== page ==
I will not say the same for DeShawn Campbell. I am sure he’ll have a rotten attitude in prison and do much to endear himself to the corrections officers (in a negative way, of course). I hope he ends up in Pelican Bay, the supermax of California prisons, utterly devoid of human contact. I hope he somehow comes in contact with an inmate who isn't so tolerant of cop killers. There has got to be a few out in the system, right?

Campbell's family can still traipse around California, visiting him on Saturdays and holidays. They can look at Campbell’s disabled daughter (yes people he reproduced, and the kid is on the dole!) and have her as a memory of him. The Fontanas go to Jeff’s gravesite or to the park that now bears Jeff’s name and likeness in statue form. No children to hug and tell stories to.

Congratulations to Santa Clara County Deputy District Attorney Lane Liroff. It was a long painful road, but your performed your duties admirably, and never lost sight of the victim and his family—who continued to be victims during justice delayed.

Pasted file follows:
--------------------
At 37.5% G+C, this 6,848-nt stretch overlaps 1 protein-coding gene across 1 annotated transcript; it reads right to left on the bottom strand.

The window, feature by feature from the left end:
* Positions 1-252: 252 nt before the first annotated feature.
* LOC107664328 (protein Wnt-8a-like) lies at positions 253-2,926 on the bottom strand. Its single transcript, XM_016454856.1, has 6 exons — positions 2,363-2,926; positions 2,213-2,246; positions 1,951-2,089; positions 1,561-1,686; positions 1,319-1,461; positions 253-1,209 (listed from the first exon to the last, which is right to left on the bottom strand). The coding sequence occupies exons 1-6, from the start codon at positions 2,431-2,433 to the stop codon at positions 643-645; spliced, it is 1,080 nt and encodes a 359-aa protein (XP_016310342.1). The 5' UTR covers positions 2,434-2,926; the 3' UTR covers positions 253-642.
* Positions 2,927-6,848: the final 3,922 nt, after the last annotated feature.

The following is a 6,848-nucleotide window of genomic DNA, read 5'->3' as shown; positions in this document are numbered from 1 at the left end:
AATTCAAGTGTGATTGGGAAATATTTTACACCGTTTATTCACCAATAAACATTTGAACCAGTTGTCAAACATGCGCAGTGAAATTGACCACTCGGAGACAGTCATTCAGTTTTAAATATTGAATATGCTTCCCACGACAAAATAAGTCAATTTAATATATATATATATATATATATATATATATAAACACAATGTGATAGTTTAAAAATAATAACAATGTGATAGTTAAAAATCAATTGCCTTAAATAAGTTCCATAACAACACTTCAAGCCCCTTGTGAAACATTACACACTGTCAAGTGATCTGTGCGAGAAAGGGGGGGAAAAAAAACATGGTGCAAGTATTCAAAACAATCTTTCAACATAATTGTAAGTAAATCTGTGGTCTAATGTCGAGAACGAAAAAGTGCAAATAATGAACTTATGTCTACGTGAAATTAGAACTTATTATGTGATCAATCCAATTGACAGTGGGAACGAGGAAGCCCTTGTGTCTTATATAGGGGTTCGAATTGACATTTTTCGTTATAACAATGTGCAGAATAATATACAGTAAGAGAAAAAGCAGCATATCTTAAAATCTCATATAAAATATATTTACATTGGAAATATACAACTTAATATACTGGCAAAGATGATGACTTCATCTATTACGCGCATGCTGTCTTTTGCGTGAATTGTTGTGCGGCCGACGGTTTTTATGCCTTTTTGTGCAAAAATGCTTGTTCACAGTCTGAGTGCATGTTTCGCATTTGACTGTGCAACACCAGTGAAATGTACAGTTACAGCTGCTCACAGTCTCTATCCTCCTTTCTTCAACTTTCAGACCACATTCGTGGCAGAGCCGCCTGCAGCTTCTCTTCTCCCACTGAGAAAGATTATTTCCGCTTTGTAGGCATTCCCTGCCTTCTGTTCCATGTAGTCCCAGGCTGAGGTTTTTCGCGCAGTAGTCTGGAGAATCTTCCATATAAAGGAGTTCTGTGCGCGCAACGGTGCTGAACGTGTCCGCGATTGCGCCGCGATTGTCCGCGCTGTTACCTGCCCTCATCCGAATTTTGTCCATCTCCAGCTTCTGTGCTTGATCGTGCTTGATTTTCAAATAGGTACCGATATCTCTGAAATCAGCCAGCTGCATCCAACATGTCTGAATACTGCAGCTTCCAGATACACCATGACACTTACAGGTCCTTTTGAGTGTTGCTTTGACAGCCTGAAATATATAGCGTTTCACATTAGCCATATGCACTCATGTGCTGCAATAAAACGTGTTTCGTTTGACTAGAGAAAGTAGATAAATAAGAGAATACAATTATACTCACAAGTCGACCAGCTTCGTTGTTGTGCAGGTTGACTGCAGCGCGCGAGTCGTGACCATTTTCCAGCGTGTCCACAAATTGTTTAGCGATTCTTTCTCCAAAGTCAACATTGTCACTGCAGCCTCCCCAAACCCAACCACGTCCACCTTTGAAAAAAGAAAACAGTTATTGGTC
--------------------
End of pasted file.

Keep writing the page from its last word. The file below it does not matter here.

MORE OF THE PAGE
Of course an appeal is planned. Campbell’s attorney and family say the wrong man was convicted. Yeah right.

Now if only Sandy Fontana and Donna Clarkson could join forces in some sort of "justice delayed" non-profit for the families of slow justice. That pair of brave, strong women would be fantastic victims' rights advocates, and formidable opponents to the current "criminals have all the rights" justice system we now have in place.
DeShawn Campbell gets life without parole for killing San Jose cop
Cop killer sentenced to life without parole
Justice for Jeffrey blog


Sprocket said...

Excellent entry CaliGirl! Totally understand that you couldn't be there in person for the sentencing, but were certainly there in spirit.

Anonymous said...

My prayers go out to the family of the victim. Nothing will ever bring your son or brother back but try to find a way to forgive so that your hearts can be free and the attention is taken off of the convicted. Knew Deshawn as a young man as well as a child. His father was like a brother to me. I won't condemn Deshawn for what has occoured, the legal has pretty well done this. I hope that the heeling can begin.